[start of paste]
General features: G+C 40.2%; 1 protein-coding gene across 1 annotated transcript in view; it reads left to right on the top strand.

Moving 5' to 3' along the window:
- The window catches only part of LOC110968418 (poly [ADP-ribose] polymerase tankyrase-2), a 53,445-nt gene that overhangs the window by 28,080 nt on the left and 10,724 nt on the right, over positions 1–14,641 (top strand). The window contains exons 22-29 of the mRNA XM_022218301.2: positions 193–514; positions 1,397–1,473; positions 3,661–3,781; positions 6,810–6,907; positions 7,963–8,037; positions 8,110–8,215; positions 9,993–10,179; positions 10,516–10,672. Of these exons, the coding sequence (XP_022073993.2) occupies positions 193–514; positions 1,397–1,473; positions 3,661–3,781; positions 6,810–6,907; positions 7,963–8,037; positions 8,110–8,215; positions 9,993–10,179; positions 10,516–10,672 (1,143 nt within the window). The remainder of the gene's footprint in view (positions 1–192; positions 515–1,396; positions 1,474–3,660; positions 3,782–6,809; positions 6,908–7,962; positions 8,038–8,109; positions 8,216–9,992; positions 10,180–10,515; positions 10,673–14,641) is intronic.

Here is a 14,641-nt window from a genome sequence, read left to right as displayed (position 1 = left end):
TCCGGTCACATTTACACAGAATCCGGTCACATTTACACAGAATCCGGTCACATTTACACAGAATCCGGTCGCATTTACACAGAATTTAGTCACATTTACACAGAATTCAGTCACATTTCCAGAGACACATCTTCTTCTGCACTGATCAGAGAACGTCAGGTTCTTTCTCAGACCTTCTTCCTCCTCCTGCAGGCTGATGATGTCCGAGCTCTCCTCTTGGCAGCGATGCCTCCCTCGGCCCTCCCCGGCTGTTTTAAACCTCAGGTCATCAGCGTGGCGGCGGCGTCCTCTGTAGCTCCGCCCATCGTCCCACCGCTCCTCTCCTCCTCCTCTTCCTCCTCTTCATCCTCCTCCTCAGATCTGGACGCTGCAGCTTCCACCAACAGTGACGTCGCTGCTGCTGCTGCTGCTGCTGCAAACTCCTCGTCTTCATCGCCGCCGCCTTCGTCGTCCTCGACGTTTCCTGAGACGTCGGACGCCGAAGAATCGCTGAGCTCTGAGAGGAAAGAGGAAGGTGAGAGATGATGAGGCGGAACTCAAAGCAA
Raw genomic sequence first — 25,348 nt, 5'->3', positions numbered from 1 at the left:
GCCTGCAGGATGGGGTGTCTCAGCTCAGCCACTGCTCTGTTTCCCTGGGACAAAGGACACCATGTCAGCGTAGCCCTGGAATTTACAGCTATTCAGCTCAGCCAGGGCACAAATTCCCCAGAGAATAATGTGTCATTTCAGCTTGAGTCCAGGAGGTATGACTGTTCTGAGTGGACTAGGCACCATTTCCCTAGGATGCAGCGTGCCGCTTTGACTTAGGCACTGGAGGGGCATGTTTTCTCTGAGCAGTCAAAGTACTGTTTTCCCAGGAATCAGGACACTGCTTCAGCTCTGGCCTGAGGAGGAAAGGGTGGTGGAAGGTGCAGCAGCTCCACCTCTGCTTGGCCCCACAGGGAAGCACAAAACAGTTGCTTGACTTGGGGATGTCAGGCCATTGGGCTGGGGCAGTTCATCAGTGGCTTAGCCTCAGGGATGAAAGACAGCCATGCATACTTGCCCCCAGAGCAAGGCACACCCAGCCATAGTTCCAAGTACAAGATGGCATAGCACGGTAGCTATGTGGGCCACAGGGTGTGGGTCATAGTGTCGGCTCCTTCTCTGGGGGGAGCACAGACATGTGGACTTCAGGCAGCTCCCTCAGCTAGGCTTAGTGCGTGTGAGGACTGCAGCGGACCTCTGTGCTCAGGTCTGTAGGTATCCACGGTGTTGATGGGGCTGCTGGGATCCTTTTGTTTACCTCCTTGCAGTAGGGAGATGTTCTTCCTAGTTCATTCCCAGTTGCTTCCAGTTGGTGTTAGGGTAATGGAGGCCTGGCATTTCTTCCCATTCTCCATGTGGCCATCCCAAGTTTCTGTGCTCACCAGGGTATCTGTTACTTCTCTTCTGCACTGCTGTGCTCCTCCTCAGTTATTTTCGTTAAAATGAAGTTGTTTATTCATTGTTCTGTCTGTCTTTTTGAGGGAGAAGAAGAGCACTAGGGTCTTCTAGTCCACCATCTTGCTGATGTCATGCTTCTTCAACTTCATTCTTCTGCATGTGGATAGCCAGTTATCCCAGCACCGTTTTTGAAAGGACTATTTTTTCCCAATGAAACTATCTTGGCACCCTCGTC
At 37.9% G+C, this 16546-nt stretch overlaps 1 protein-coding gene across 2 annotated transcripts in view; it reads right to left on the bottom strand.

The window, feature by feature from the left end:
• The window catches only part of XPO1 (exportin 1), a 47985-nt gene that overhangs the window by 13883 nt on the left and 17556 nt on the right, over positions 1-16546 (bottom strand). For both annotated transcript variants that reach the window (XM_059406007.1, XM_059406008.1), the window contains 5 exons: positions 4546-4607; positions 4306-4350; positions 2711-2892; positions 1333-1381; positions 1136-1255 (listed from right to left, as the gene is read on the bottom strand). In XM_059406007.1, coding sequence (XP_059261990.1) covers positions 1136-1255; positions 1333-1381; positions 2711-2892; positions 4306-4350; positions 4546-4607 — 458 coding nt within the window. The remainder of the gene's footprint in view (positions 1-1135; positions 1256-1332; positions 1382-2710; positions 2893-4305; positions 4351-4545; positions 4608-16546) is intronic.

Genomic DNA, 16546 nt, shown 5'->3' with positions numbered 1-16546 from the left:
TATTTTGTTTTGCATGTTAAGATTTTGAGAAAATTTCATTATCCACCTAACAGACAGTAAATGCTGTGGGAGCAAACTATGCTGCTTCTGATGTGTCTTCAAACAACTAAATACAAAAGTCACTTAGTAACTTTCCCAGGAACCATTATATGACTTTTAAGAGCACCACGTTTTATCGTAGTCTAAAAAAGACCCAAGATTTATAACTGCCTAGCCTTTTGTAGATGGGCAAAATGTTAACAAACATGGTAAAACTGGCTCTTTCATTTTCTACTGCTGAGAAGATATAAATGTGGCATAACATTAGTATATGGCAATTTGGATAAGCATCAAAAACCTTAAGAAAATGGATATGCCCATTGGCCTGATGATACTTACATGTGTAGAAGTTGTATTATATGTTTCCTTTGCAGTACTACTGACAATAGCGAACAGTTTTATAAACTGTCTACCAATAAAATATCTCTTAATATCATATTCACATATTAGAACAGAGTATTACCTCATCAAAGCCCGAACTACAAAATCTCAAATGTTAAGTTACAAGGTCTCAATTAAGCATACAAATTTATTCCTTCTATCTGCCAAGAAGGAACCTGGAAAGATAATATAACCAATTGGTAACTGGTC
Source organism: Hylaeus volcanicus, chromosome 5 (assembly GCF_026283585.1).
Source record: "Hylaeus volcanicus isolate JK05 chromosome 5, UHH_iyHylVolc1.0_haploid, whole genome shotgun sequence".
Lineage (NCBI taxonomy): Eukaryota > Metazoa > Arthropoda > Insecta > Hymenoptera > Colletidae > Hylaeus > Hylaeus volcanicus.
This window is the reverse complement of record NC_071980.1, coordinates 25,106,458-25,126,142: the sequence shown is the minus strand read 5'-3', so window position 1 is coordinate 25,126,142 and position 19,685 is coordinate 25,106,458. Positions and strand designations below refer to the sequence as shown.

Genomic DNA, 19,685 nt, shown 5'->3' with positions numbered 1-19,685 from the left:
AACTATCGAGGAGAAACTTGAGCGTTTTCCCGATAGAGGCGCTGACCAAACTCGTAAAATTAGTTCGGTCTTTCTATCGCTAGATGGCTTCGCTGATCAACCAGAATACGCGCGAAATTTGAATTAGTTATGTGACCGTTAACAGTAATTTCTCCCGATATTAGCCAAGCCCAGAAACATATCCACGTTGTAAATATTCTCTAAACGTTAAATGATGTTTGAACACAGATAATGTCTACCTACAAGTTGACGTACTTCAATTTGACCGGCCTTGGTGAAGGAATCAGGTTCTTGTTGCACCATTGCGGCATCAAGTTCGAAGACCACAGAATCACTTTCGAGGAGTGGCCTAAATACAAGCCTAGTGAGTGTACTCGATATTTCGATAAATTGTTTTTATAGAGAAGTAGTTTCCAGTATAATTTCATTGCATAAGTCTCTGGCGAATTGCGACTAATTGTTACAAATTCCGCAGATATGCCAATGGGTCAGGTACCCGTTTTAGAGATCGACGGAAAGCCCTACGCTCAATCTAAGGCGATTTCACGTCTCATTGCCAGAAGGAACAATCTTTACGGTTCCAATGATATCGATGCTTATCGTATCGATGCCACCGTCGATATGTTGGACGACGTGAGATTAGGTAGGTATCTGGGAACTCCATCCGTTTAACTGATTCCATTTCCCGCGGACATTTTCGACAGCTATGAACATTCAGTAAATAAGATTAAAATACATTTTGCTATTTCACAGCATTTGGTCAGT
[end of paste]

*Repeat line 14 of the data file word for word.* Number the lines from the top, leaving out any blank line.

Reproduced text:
Source record: "Hylaeus volcanicus isolate JK05 chromosome 5, UHH_iyHylVolc1.0_haploid, whole genome shotgun sequence".